The SH0ES (Supernova H0 for the Equation of State of Dark ) team, led by Riess, obtained additional observations with Webb of objects that are critical cosmic milepost markers, known as Cepheid variable stars, which can now be correlated with the Hubble data.

“We've now spanned the whole range of what Hubble observed, and we can rule out a measurement error as the cause of the Hubble Tension with very high confidence,” Riess said.

The team's first few Webb observations in 2023 were successful in showing Hubble was on the right track in firmly establishing the fidelity of the first rungs of the so-called cosmic distance ladder.

Astronomers use various methods to measure relative distances in the universe, depending on the object being observed. Collectively these techniques are known as the cosmic distance ladder—each rung or measurement technique relies upon the previous step for calibration.

Comparison of Hubble and Webb views of a Cepheid variable star Credit: NASA, ESA, CSA, STScI, A. Riess (JHU/STScI)

But some astronomers suggested that moving outward along the ‘second rung,' the cosmic distance ladder might get shaky if the Cepheid measurements become less accurate with distance. Such inaccuracies could occur because the light of a Cepheid could blend with that of an adjacent star—an effect that could become more pronounced with distance as stars crowd together in the sky and become harder to distinguish from one another.

The observational challenge is that past Hubble images of these more distant Cepheid variables look more huddled and overlapping with neighboring stars at ever greater distances between us and their host galaxies, requiring careful accounting for this effect. Intervening dust further complicates the certainty of the measurements in visible light. Webb slices through the dust and naturally isolates the Cepheids from neighboring stars because its vision is sharper than Hubble's at infrared wavelengths.

“Combining Webb and Hubble gives us the best of both worlds. We find that the Hubble measurements remain reliable as we climb farther along the cosmic distance ladder,” said Riess.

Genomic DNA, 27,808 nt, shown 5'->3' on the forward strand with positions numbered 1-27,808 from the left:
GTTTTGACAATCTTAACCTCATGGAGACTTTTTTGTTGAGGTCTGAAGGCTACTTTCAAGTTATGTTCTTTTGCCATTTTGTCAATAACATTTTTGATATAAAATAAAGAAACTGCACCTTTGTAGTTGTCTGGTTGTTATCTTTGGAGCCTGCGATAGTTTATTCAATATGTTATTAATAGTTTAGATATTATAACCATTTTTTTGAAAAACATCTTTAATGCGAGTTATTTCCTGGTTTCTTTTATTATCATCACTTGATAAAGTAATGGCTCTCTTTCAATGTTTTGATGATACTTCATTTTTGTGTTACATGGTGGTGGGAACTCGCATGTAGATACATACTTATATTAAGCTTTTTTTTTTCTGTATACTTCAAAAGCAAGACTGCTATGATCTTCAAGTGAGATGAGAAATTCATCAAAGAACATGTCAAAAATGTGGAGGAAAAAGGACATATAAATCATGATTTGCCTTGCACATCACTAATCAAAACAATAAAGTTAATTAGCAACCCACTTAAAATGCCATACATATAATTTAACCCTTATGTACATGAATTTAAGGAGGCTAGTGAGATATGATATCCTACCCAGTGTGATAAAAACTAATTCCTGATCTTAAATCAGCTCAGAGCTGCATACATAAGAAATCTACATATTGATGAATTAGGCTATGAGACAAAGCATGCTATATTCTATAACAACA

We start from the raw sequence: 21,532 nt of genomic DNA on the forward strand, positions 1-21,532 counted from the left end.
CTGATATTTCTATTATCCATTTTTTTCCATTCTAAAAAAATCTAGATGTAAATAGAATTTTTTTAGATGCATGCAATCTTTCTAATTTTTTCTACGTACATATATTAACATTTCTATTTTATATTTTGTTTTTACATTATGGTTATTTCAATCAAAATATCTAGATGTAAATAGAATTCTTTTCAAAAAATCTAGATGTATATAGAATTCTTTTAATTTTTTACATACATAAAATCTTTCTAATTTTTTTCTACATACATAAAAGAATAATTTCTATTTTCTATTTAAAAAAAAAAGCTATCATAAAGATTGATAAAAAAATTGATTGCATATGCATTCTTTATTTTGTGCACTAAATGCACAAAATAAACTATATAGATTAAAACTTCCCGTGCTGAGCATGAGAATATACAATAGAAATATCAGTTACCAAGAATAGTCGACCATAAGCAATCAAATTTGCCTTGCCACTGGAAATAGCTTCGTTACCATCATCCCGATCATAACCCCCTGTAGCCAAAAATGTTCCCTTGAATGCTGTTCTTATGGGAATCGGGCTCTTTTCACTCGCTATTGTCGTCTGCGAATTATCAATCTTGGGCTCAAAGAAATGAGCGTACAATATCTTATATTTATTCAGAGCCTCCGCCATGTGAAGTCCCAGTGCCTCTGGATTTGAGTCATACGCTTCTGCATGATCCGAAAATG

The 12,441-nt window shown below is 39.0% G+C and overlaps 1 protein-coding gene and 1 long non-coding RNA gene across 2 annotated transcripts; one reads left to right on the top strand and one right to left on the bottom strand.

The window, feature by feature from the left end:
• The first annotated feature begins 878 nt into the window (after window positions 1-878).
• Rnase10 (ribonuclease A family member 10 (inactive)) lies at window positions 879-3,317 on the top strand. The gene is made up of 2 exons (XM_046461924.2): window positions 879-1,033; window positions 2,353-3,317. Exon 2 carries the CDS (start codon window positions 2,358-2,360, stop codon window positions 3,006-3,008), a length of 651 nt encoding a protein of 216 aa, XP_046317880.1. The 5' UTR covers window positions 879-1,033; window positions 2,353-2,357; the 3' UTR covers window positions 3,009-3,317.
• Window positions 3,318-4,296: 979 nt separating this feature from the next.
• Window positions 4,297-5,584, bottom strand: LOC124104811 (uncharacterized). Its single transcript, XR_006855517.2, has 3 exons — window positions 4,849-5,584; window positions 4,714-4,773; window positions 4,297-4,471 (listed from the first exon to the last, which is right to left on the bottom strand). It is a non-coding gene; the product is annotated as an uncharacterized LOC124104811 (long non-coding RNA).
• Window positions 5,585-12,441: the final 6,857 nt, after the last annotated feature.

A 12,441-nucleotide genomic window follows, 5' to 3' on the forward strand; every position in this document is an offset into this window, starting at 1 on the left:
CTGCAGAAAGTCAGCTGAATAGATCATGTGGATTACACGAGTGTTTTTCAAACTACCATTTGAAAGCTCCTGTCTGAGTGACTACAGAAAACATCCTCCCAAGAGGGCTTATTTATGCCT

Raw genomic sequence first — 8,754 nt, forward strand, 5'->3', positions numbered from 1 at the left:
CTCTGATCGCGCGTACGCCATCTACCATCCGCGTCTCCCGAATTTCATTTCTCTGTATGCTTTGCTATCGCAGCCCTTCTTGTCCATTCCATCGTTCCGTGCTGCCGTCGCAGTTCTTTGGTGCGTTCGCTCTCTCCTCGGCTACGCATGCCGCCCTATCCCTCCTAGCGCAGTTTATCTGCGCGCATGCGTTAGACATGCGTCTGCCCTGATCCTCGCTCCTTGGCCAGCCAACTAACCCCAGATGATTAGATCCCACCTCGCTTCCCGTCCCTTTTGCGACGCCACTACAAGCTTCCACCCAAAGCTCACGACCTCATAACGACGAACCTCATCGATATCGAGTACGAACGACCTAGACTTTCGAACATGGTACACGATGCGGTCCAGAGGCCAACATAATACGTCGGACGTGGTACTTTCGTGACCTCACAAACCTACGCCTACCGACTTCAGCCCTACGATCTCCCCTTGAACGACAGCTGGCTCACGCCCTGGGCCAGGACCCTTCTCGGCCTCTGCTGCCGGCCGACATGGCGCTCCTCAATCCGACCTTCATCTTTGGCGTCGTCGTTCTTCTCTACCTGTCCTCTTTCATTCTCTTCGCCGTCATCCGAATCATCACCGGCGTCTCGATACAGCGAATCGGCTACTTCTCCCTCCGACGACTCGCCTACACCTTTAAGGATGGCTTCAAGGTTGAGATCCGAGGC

The new Webb observations include five host galaxies of eight Type Ia supernovae containing a total of 1000 Cepheids and reach out to the farthest galaxy where Cepheids have been well measured—NGC 5468, at a distance of 130 million light-years.

“This spans the full range where we made measurements with Hubble. So, we've gone to the end of the second rung of the cosmic distance ladder,” said co-author Gagandeep Anand of the Space Telescope Science Institute in Baltimore, which operates the Webb and Hubble Telescopes for NASA.

Together, Hubble's and Webb's confirmation of the Hubble Tension sets up other observatories to possibly settle the mystery, including NASA's upcoming Nancy Grace Roman Space Telescope and ESA's recently launched Euclid mission.

At present, it's as though the distance ladder observed by Hubble and Webb has firmly set an anchor point on one shoreline of a river, and the afterglow of the Big Bang observed by Planck from the beginning of the universe is set firmly on the other side. How the universe's expansion was changing in the billions of years between these two endpoints has yet to be directly observed.

“We need to find out if we are missing something on how to connect the beginning of the universe and the present day,” said Riess.

The study is published in The Astrophysical Journal Letters.

Source: European Space Agency